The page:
(m) So Hieroz. P. 1. Lib. II. c. xliji. Bochart agrees with Beza (and they are followed by Benson, DODDRIDGE, &c.) in supposing the word Apzrije, Ac. vii. 16., to be an interpolation by some ignorant transcriber, who thought the verb ordato needed a nominative, and from indistinct recollection supplied • Abraham.'

JEBB, (Sacred Literature, p. 324,) cites Bochart as agreeing with TANAQUIL FABER in a still bolder mutilation of the text of Scripture, viz. representing υπός γάς τα αγαθά τάχα τις 8 τολμά αποθανείν, (Rom. v. 7.) as a marginal gloss.—But I have not met with this in the works of BOCHART, and find no mention of it in the indices.

Something nearly approaching to this conjectural licence appears HIEROZ. P. 11. Lib. 11. c. xii, where the author is willing to reverse the present reading of the Hebrew text, in favour of the Greek version, on the authority of a Grecian mythological fable, and the use of a term among the Arabian astrologers: virtually admitting such testimony in evidence respecting an event 2000 years previous !

(n) Such is that by which he accounts for an apparently enormous blunder in the Sibylline Oracles, placing Ararat in Phrygia Niger; by changing Menasius into Keratins, and referring it to CELENE, afterwards APAMÆA, called for some unknown reason K60705.-Phaleg. P. 1. Lib. ifi, c. xiii. See SAURIN Diss. Hist. ix. p. 115. s. and compare the confirmation subsequently given by the medal, 16. p. 132. ss. Most of the investigations respecting the ancient Punic, in Part ii. of the Sacred Geography, partake largely of the character of conjectural emendations, and must be allowed, as such, to possess rare merit.


of arriving at the sense of a difficult passage ; and that, with regard to profane authors, the practice has been prevalent to an extent only not universal. Still, the strict rules of exegesis will not warrant it : much less can its results be used as evidence in historical research, or as' media' in the examination of other passages ; to both which uses they are not unfrequently applied by our author.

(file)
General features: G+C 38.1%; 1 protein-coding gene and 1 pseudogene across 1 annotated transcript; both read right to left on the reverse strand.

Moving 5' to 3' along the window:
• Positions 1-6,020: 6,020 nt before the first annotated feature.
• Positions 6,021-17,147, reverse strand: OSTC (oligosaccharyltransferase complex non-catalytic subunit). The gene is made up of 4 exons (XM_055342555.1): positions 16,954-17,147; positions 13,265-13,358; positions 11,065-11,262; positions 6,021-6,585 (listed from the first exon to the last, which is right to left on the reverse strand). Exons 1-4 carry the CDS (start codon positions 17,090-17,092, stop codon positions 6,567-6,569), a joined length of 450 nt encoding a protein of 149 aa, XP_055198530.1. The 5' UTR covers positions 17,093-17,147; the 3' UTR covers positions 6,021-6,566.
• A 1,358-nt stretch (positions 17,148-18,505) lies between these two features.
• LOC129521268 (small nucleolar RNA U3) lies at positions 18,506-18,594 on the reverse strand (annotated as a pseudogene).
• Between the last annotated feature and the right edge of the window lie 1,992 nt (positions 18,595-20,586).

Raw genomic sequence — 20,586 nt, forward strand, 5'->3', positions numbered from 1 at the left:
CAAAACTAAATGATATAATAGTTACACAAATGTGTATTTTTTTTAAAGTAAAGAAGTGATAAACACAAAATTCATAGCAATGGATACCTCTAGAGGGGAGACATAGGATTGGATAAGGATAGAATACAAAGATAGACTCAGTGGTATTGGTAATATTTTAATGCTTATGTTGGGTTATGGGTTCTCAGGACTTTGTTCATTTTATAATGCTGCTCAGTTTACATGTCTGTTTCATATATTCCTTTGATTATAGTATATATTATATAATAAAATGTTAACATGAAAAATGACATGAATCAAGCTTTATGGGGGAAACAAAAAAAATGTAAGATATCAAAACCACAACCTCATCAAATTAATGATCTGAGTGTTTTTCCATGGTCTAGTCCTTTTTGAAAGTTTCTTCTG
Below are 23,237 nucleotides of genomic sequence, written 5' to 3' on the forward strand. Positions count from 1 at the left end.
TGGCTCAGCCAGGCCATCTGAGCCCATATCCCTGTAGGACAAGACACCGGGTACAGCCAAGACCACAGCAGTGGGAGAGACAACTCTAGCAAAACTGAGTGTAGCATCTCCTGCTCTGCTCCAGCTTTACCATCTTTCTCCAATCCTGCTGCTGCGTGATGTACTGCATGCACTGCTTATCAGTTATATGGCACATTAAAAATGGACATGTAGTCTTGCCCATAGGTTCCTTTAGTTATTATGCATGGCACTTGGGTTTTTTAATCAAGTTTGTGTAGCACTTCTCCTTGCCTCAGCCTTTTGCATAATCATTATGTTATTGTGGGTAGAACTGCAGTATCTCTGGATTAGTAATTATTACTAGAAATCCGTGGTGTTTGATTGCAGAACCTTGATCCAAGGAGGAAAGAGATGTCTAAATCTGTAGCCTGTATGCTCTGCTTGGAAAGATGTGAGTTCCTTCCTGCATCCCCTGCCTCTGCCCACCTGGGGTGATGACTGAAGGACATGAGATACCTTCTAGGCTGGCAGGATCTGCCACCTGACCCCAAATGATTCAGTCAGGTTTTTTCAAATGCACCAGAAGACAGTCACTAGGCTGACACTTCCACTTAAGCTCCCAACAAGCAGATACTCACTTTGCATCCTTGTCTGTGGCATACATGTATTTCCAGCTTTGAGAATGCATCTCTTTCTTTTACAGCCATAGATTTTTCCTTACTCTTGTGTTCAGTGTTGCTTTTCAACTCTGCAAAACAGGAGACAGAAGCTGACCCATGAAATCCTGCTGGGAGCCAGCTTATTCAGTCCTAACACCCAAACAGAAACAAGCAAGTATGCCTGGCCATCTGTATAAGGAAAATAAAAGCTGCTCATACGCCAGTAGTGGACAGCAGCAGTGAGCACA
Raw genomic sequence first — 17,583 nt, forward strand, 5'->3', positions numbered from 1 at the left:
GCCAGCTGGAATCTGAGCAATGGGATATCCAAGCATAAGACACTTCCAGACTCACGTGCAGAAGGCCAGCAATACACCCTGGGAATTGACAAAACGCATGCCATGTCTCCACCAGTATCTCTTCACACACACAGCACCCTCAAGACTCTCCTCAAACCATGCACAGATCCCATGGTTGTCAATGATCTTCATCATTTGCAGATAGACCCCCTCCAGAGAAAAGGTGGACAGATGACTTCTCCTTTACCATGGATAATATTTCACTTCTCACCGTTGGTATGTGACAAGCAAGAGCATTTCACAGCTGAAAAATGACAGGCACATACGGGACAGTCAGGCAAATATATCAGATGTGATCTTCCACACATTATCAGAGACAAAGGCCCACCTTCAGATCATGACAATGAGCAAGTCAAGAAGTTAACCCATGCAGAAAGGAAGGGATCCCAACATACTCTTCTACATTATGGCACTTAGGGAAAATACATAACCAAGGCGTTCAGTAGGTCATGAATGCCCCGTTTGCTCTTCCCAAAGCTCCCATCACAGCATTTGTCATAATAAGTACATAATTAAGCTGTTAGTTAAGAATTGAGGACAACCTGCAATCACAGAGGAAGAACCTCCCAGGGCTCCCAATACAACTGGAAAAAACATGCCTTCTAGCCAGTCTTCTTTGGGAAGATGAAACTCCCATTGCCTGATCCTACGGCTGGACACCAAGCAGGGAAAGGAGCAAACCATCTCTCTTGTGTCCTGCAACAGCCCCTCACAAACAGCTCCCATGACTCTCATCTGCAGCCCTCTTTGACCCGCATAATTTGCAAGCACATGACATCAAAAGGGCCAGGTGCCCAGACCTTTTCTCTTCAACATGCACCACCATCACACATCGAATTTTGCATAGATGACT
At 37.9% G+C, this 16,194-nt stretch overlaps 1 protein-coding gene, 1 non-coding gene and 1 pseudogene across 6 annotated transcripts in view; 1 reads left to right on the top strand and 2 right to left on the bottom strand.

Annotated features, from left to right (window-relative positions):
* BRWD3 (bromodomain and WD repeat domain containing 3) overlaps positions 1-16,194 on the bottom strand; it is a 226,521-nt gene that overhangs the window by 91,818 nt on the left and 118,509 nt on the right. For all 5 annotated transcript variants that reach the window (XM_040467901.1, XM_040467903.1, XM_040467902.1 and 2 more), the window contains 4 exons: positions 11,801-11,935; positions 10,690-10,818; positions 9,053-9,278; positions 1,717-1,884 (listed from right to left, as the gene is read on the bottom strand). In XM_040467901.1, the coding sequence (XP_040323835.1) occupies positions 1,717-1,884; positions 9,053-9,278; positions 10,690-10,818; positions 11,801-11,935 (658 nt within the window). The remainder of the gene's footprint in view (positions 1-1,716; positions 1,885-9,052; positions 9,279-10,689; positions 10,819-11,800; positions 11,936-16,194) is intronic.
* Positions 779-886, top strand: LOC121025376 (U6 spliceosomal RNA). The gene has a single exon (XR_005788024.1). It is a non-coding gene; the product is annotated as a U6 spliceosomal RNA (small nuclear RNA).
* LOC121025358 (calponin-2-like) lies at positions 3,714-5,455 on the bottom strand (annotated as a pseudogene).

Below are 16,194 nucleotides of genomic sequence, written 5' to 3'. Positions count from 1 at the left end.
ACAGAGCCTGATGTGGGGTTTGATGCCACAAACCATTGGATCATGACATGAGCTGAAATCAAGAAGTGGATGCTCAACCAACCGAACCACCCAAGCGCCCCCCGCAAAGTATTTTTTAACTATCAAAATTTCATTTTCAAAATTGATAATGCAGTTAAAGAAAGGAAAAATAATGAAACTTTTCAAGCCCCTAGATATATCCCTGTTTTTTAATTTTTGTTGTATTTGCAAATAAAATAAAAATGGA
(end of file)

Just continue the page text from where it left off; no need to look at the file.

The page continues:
Lastly, he is not always nice in his choice of proofs and Scriptural authorities. Passages to which it is scarcely to be doubted that he would have given the correct interpretation upon a professed examination, he often cites in a sense very foreign from the actual import. Who, for instance, would, on due reflection, bring forward Rom. x. 67 as a 6 ratio non contemnenda' for interpreting the ninth article of the Creed, of an abode in the state of death? Yet that does BOCHART. Opp. 11. 987.

To conclude this extended, yet imperfect, sketch :-the works of Bochart have by no means survived their usefulness or reputation. They are yet treasures of philosophical learning, which may be used to no small advantage by the industrious and discriminating student. The faults of their writer were the faults of his age ; but his excellencies are his own, and are such as will endure.

The praise of unparalleled industry, almost unlimited erudition, great ingenuity, and no small degree of independence as an interpreter of Scripture, will be awarded to BOCHART as long as Biblical Philology shall be studied as a science.

etymologies, conjectures, and occasional lapses in inter pretation, will be forgotten, or readily forgiven, by every one qualified to judge of the true value of his works,